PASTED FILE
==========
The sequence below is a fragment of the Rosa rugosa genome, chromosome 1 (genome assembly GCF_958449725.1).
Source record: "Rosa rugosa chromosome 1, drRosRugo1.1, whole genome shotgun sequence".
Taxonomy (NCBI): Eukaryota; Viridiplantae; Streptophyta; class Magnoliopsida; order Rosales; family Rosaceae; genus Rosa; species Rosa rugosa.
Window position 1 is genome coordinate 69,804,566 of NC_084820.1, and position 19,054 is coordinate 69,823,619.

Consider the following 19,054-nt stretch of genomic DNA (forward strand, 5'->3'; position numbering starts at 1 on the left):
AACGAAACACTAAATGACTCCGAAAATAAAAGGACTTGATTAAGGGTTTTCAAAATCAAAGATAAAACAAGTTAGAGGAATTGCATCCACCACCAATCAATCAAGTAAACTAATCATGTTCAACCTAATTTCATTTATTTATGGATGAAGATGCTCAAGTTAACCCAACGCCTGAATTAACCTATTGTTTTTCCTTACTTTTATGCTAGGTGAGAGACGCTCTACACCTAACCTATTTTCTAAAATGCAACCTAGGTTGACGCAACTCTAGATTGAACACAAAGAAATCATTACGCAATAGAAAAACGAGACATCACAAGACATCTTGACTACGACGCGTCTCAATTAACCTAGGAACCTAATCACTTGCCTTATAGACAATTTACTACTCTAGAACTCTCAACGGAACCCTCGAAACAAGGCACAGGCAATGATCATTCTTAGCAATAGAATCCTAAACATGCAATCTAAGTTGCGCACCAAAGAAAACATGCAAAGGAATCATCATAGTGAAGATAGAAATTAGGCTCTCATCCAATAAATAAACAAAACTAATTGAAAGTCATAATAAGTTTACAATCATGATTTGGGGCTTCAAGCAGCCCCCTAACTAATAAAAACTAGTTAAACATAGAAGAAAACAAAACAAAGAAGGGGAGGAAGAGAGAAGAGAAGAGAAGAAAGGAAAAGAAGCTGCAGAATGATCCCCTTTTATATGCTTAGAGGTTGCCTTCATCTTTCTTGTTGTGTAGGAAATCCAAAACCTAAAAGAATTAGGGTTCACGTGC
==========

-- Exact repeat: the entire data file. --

The sequence below is a fragment of the Rosa rugosa genome, chromosome 1 (genome assembly GCF_958449725.1).
Source record: "Rosa rugosa chromosome 1, drRosRugo1.1, whole genome shotgun sequence".
Taxonomy (NCBI): Eukaryota; Viridiplantae; Streptophyta; class Magnoliopsida; order Rosales; family Rosaceae; genus Rosa; species Rosa rugosa.
Window position 1 is genome coordinate 69,804,566 of NC_084820.1, and position 19,054 is coordinate 69,823,619.

Consider the following 19,054-nt stretch of genomic DNA (forward strand, 5'->3'; position numbering starts at 1 on the left):
AACGAAACACTAAATGACTCCGAAAATAAAAGGACTTGATTAAGGGTTTTCAAAATCAAAGATAAAACAAGTTAGAGGAATTGCATCCACCACCAATCAATCAAGTAAACTAATCATGTTCAACCTAATTTCATTTATTTATGGATGAAGATGCTCAAGTTAACCCAACGCCTGAATTAACCTATTGTTTTTCCTTACTTTTATGCTAGGTGAGAGACGCTCTACACCTAACCTATTTTCTAAAATGCAACCTAGGTTGACGCAACTCTAGATTGAACACAAAGAAATCATTACGCAATAGAAAAACGAGACATCACAAGACATCTTGACTACGACGCGTCTCAATTAACCTAGGAACCTAATCACTTGCCTTATAGACAATTTACTACTCTAGAACTCTCAACGGAACCCTCGAAACAAGGCACAGGCAATGATCATTCTTAGCAATAGAATCCTAAACATGCAATCTAAGTTGCGCACCAAAGAAAACATGCAAAGGAATCATCATAGTGAAGATAGAAATTAGGCTCTCATCCAATAAATAAACAAAACTAATTGAAAGTCATAATAAGTTTACAATCATGATTTGGGGCTTCAAGCAGCCCCCTAACTAATAAAAACTAGTTAAACATAGAAGAAAACAAAACAAAGAAGGGGAGGAAGAGAGAAGAGAAGAGAAGAAAGGAAAAGAAGCTGCAGAATGATCCCCTTTTATATGCTTAGAGGTTGCCTTCATCTTTCTTGTTGTGTAGGAAATCCAAAACCTAAAAGAATTAGGGTTCACGTGC